Sorry to rain on anyone's parade, and I'm sure this is going to anger a lot of readers, and I'm going to be misunderstood. But here goes....
Barack Obama's not the country's first black president; Barak Obama's not black.
First, let me affirm, and strongly: I supported Obama during the primaries; I voted for him in the general election. I was, am, and, hopefully will every reason to continue to be, a strong supporter.
His election is not just a victory for an individual or a party, but for American democracy and spirit, which it has revivified. And I couldn't be happier about it.
I am not delighted by the constant characterization of Obama as the first Black president. YES, he certainly "looks black". Yes, because of that he's certainly had the experience of growing as a perceived black person in the last 40+ years. And, yes, that is very significant. It's of great signficance and a great sign of hope for the future that the American people would elect such a man as its leader.
But, for one thing, he's biracial. That, to me, is more symbolically significant, since he personifies (or could) a post-racial way of viewing the world, one that is the only real hope for social unity in our nation. That's something that gets swept aside when he's characterized simply as "our first black president".
That characterization also brushes under the rug the fact that father was not a Black American; he was a man from Kenya, where being black doesn't make you a minority. Lumping together Africans or African-American immgrants minimizes the uniqueness of the experience Black Americans. Their ancestors did not come here voluntarily; they were deracinated from their native cultures, and, as a result, resiliently created a new one. American culture owes very little of its uniqueness to African-American immigrants; it owes an ENORMOUS amount to Black Americans.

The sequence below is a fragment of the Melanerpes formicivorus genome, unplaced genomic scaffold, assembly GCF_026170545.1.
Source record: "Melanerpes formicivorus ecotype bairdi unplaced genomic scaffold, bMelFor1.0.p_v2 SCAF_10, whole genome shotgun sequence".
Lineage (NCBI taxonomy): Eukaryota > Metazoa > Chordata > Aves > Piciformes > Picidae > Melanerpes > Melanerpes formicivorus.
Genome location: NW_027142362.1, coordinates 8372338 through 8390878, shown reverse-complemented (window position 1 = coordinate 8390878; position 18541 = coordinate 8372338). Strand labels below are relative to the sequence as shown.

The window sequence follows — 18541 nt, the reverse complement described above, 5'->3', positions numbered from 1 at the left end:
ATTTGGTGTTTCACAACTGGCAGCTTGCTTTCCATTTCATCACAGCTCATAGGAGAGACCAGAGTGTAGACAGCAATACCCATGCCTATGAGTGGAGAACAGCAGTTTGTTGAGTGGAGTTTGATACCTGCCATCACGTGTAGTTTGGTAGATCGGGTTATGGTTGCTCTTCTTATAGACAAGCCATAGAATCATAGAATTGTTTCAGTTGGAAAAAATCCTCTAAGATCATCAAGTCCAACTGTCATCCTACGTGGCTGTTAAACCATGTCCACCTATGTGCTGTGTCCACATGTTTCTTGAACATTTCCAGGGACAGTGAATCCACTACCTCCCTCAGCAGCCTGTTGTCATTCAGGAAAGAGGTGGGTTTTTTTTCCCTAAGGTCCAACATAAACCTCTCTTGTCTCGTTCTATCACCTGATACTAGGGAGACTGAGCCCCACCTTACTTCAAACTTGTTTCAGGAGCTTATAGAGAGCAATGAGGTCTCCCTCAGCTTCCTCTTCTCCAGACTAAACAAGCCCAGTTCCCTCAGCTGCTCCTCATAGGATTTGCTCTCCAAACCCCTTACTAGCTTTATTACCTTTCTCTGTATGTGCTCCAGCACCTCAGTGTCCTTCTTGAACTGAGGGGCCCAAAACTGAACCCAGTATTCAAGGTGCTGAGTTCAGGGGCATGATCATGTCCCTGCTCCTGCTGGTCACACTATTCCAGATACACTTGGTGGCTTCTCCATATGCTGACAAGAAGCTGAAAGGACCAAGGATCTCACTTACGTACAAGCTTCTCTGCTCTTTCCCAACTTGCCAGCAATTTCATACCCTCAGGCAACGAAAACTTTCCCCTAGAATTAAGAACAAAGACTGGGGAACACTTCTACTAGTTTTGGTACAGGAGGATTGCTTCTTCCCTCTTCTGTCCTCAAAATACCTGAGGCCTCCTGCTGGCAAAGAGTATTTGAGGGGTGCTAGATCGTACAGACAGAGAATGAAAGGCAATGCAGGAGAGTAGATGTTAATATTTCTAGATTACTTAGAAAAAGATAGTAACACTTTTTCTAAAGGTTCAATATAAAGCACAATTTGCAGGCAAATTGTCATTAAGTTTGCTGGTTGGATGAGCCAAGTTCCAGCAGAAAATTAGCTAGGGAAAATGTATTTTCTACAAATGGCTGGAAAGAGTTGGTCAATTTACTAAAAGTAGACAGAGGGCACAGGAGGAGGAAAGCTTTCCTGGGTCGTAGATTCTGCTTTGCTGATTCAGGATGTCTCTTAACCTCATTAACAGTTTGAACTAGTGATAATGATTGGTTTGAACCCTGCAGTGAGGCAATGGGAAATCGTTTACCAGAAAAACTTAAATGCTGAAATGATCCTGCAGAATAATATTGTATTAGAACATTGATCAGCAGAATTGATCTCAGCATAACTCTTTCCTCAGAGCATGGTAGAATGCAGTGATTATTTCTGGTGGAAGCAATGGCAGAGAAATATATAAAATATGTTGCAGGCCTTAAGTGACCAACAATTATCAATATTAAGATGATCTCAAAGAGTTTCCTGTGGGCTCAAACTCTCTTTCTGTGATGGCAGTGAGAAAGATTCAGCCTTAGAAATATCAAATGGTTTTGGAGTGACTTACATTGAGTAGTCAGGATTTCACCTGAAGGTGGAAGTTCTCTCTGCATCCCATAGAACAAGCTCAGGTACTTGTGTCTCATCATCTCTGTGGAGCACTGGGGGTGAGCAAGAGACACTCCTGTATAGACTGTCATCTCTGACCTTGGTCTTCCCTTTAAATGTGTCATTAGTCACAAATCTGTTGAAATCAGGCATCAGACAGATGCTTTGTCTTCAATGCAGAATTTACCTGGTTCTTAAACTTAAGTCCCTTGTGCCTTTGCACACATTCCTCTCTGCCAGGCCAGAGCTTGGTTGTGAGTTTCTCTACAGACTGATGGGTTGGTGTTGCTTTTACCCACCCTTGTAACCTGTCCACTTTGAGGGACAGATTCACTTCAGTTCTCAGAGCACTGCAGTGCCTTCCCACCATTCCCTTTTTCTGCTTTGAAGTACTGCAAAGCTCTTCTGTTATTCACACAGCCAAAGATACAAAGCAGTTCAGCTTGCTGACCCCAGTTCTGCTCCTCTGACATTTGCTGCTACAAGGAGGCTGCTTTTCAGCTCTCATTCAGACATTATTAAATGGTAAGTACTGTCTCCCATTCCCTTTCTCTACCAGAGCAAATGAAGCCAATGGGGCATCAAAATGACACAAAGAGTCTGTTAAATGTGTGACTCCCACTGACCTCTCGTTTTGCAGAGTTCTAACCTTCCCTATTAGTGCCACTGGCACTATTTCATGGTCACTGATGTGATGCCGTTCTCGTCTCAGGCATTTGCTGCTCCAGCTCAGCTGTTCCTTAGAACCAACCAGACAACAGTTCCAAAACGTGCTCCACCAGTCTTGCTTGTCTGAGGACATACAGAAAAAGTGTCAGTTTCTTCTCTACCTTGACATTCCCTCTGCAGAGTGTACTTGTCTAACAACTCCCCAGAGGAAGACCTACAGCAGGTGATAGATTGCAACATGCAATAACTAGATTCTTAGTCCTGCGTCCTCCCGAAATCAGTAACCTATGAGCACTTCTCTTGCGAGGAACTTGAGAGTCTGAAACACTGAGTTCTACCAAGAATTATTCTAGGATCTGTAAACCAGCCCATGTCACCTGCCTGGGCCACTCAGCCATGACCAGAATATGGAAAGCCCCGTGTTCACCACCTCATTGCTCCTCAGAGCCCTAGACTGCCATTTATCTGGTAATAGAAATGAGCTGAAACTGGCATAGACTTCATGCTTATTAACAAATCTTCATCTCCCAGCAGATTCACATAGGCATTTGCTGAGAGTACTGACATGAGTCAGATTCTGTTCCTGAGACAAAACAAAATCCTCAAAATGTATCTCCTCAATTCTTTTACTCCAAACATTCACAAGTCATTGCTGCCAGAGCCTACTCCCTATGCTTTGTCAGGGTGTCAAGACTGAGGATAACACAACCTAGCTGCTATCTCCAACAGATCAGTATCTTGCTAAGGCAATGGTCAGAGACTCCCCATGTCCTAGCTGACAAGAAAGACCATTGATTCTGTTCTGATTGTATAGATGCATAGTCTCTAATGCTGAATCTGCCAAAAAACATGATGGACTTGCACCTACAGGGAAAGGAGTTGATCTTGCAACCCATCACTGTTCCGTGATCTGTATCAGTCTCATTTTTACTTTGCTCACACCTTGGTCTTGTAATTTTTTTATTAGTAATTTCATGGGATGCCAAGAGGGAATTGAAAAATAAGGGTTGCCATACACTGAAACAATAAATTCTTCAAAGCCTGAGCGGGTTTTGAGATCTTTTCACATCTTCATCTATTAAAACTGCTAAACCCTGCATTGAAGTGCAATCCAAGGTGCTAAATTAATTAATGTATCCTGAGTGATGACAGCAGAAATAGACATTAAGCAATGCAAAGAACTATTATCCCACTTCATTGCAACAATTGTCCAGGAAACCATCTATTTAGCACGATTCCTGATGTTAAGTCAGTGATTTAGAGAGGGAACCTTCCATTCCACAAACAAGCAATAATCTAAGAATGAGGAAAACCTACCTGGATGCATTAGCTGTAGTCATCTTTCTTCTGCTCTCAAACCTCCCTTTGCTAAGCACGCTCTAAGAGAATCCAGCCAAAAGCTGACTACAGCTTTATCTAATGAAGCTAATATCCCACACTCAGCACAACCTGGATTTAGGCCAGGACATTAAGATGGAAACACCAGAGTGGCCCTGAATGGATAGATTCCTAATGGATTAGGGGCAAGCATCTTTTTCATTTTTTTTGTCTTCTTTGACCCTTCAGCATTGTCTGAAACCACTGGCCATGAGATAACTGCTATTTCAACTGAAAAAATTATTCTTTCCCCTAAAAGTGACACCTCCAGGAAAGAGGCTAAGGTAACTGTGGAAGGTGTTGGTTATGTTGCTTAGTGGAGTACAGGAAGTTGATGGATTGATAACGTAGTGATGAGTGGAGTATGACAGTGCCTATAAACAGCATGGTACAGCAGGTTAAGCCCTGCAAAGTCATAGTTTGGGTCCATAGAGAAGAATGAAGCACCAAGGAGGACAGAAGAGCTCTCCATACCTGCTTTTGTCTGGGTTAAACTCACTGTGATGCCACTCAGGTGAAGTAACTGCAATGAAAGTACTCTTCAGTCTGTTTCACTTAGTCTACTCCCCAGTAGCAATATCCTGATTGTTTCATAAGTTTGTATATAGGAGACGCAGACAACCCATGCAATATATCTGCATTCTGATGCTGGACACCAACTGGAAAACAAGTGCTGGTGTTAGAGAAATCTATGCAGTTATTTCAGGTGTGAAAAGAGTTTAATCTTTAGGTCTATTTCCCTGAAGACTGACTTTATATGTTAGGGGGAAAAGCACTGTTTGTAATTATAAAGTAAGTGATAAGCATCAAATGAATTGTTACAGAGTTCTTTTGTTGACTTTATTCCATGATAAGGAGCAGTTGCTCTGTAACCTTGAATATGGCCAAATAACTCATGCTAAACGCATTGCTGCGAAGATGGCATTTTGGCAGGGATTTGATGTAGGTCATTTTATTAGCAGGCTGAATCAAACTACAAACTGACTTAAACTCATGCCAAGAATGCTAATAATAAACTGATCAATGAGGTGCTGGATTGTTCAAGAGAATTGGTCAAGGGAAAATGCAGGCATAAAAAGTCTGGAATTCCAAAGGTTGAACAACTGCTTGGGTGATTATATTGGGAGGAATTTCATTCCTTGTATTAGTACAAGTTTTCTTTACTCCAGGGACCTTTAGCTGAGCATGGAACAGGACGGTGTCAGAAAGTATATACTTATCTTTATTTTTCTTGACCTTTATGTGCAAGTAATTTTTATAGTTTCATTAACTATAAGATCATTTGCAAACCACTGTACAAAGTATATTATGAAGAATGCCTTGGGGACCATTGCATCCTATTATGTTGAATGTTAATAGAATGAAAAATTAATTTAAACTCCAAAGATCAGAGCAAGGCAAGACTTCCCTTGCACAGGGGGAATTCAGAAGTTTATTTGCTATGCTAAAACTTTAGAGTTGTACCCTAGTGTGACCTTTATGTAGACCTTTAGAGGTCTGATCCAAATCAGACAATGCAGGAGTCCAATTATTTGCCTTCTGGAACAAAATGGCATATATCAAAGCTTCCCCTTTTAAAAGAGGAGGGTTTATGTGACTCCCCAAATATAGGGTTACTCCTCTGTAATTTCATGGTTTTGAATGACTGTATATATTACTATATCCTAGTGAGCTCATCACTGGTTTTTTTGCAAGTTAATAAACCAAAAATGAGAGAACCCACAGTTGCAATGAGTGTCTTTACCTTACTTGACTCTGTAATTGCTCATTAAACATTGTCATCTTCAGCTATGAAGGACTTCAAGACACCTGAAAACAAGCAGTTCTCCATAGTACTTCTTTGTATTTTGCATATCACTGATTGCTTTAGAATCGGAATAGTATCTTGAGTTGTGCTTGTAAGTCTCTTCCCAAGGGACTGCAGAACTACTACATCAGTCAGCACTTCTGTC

Black Americans aren't "Black" simply because they happen to be of a particular race, but because of their unique cultural experience as an American minority, one that's not all similar to the experience of modern Africans.
It may make us feel better and oh-so-modern and color blind to vote for someone who "looks Black", even though he is actually the half-black son of a Kenyan, rather than a product of our native Black American culture. I'm very happy Obama was elected; but when I hear people saying that he was elected because he was black, I cannot help but think, "Or because he is indeed, very very 'white' ..."
It's "the Vixen Effect". Yes, let's create "DC's first black female superhero"; yay! But GOD forbid she should be an actual black American woman. Heavens, no; she has to be an African supermodel.
I wish creators -- and political pundits-- would stop conflating race with culture; it's part of the very "racial mindset" that's helped perpetuate bigotry and racial stereotyping.
Thanks to that conflation -- and Vixen -- almost no one can name the character who actually WAS the DCU's first black American female superhero. It's my hope that the election of Barak Obama will help stop people from lumping race with culture, rather than reinforce it.